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5 Tips for When You Can't Stop Touching Your Face: COVID-19 Edition

I was filled with mixed emotions the first time I researched best practices to help stop the spread of COVID-19 — a new viral strain in the coronavirus family that affects the lungs and respiratory system.

Wash your hands. OK, no problem, I can do that.

Don’t touch your face. Panic set in. I cannot do that.

I don’t mean that as in I sometimes touch my face. I mean it as in there are times when I literally can’t stop touching my face. I’ve been diagnosed with dermatillomania (skin picking) and trichotillomania (hair pulling). For the longest time I believed I just lacked self-control when it came to picking my skin and pulling out my eyebrows and eyelashes. At least I know now it’s not just a bad habit, but rather a complex condition. Telling those with body-focused repetitive behaviors (BFRBs) to “stop picking” is similar to telling people to “stop being sad” when dealing with depression.

There’s no quick fix, but for anyone struggling with dermatillomania now, when keeping your hands off your face is important, here are some tips that have helped me fight the urge to touch my face:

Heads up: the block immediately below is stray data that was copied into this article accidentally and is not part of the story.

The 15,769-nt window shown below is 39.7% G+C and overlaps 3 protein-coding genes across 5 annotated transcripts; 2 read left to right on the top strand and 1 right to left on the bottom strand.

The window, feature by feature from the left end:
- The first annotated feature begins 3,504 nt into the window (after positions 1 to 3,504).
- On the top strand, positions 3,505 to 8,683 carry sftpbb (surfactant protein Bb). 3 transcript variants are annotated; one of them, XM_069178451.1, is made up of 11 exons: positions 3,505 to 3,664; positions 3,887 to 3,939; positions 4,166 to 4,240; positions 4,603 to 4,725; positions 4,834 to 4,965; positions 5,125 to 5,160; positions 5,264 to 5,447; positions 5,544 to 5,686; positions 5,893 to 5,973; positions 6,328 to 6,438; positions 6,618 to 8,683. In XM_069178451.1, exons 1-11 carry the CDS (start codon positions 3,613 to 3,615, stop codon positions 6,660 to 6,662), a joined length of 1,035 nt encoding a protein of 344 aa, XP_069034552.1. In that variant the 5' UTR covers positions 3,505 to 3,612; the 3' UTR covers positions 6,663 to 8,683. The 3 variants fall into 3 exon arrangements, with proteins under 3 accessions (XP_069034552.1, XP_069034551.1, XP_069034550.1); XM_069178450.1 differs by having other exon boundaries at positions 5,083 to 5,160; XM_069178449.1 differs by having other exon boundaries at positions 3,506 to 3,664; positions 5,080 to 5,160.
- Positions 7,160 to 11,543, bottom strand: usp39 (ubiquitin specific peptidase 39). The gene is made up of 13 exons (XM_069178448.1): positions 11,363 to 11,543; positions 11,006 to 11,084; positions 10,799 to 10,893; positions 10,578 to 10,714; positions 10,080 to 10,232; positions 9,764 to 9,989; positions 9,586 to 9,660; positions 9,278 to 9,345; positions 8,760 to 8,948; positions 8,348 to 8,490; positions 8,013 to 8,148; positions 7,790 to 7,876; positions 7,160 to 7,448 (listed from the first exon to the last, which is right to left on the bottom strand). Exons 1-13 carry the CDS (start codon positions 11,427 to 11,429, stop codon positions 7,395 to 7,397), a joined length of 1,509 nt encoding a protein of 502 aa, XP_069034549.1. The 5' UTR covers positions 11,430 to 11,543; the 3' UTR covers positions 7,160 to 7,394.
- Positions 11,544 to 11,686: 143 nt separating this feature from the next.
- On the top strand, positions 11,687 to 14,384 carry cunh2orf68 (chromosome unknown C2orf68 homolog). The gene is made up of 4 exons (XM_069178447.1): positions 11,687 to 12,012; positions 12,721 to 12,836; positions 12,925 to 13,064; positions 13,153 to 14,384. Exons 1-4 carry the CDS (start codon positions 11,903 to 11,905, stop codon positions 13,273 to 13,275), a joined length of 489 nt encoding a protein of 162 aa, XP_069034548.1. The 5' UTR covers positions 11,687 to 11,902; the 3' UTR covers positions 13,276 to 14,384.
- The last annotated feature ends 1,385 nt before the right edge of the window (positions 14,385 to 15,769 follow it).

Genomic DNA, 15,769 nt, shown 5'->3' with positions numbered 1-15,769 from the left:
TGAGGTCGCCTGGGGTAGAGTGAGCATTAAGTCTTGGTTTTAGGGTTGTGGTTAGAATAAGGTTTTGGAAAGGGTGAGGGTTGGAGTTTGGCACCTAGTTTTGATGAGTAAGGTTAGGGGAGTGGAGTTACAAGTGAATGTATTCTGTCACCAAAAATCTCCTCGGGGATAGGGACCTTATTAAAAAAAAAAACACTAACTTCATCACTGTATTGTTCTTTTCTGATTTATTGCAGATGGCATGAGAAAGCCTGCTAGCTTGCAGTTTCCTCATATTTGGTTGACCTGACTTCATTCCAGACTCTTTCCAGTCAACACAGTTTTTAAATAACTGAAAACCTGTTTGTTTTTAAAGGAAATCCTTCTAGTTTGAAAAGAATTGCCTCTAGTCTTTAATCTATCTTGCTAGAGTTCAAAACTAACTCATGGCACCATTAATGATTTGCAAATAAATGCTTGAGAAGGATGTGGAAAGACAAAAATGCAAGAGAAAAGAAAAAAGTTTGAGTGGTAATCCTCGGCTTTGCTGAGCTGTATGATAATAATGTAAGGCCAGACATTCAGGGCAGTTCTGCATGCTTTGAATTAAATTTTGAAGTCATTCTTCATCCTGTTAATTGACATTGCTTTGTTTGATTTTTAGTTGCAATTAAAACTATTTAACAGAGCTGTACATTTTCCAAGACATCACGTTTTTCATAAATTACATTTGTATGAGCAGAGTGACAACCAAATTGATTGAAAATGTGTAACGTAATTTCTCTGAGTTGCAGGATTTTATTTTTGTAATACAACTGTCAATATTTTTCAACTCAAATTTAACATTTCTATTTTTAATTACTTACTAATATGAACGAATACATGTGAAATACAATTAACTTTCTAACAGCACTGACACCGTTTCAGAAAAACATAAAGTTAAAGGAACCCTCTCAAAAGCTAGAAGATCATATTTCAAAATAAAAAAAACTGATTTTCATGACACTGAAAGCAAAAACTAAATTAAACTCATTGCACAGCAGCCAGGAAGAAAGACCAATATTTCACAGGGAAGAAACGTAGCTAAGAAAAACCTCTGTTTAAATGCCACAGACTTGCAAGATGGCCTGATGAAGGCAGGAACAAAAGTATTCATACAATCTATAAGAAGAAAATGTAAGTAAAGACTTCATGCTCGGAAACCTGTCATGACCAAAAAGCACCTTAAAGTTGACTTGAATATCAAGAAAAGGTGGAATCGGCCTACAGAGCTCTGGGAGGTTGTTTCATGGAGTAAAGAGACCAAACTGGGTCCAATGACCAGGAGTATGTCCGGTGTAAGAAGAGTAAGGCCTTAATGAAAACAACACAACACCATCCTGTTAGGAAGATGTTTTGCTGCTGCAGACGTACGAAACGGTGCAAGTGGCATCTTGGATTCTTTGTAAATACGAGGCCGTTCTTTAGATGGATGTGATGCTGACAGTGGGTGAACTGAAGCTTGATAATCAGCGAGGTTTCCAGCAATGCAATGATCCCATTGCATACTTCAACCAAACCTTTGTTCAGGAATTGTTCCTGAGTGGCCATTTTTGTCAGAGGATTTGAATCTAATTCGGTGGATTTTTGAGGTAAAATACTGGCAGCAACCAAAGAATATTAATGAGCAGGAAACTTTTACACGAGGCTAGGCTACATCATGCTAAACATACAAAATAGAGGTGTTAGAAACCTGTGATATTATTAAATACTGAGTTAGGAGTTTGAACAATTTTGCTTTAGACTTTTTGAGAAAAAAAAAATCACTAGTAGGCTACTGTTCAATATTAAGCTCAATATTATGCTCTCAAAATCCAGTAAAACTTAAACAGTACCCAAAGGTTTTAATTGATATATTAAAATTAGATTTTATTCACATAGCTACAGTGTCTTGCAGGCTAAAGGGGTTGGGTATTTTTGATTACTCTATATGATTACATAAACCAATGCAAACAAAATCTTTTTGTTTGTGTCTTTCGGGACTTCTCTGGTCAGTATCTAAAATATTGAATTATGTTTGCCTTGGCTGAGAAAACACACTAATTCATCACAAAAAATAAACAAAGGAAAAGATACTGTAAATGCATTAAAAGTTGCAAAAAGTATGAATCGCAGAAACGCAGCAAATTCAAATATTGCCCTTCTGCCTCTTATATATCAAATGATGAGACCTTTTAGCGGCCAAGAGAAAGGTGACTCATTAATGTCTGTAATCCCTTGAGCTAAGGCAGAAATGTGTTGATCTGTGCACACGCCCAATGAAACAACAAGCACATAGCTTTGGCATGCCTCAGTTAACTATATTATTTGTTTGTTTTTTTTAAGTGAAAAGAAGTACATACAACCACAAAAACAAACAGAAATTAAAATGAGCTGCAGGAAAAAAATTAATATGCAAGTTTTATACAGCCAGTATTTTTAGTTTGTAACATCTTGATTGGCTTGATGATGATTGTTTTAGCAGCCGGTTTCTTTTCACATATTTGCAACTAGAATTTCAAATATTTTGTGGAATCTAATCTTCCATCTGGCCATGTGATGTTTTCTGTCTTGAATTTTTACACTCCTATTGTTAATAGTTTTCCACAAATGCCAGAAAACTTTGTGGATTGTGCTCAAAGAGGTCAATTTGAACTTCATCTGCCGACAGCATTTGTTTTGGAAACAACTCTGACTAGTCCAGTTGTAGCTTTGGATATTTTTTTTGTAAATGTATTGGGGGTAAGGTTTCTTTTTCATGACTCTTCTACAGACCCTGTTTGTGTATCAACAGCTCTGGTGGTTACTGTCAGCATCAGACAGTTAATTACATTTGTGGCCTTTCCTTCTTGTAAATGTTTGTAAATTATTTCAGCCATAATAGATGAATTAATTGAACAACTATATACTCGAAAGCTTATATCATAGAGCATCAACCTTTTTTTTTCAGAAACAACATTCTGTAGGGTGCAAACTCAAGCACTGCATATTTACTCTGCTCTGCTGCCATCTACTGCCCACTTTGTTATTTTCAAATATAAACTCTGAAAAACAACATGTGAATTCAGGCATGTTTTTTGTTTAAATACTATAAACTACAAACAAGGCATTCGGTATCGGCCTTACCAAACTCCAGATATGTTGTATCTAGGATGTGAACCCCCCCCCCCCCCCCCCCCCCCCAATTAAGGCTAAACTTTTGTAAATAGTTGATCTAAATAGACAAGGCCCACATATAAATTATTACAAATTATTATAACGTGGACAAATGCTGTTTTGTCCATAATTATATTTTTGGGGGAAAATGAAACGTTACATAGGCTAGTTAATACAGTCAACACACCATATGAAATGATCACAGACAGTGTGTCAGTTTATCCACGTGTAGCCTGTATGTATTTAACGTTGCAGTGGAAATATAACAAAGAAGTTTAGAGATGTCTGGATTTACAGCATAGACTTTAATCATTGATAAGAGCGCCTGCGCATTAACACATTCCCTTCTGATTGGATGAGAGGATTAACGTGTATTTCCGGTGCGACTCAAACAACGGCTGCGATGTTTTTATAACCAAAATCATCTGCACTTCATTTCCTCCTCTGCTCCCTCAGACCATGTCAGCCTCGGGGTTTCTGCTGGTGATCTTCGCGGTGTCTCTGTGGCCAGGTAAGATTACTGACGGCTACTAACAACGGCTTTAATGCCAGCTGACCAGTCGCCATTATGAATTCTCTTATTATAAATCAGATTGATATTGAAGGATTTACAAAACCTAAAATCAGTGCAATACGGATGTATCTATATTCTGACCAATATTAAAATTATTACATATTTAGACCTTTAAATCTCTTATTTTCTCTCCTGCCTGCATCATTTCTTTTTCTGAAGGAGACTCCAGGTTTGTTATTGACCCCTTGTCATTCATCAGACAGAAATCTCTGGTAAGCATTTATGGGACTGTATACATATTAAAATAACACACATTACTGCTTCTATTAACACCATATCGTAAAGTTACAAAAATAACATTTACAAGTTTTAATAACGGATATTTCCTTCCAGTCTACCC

1. Find something to occupy your hands. I have a fidget cube to help while I work. Video games are also a good distraction, especially using a controller or game that requires both hands.
  2. Tap into your creative side. I hardly have any artistic ability, but I have found joy in coloring, bullet journaling and practicing my hand lettering. You could try your hand at knitting, crocheting or needle point.
  3. Ask a loved one for help. I have asked my husband to help me become more aware of when I’m touching my face. He’ll gently tell me, “Lisa, you’re picking.” I made sure he knows to never say “stop picking” since that isn’t helpful at all. This has helped me so much since there are times when I don’t even know I’m doing it.
  4. Do a puzzle. I enjoy jigsaw puzzles, crosswords and Sudoku. Not only do puzzles occupy your hands, it also stimulates your brain and helps distract you from touching your face.
  5. Take a nap. Napping is my favorite hobby. I usually will put on a lighthearted TV show that I’ve seen before and cuddle with my cats. If you’re like me and pick in your sleep, I’ve found that wearing mittens have helped.

If you need more resources, feel free to check out this list of fidget toys that may help with skin picking, as well as 21 unexpected coping techniques for people with dermatillomania.

I hope you all stay healthy during this season. You are not a failure if you can’t stop touching your face, and I hope these tips can help. You’re not alone.

Concerned about coronavirus? Stay safe using the tips from these articles:

Getty image via katflare

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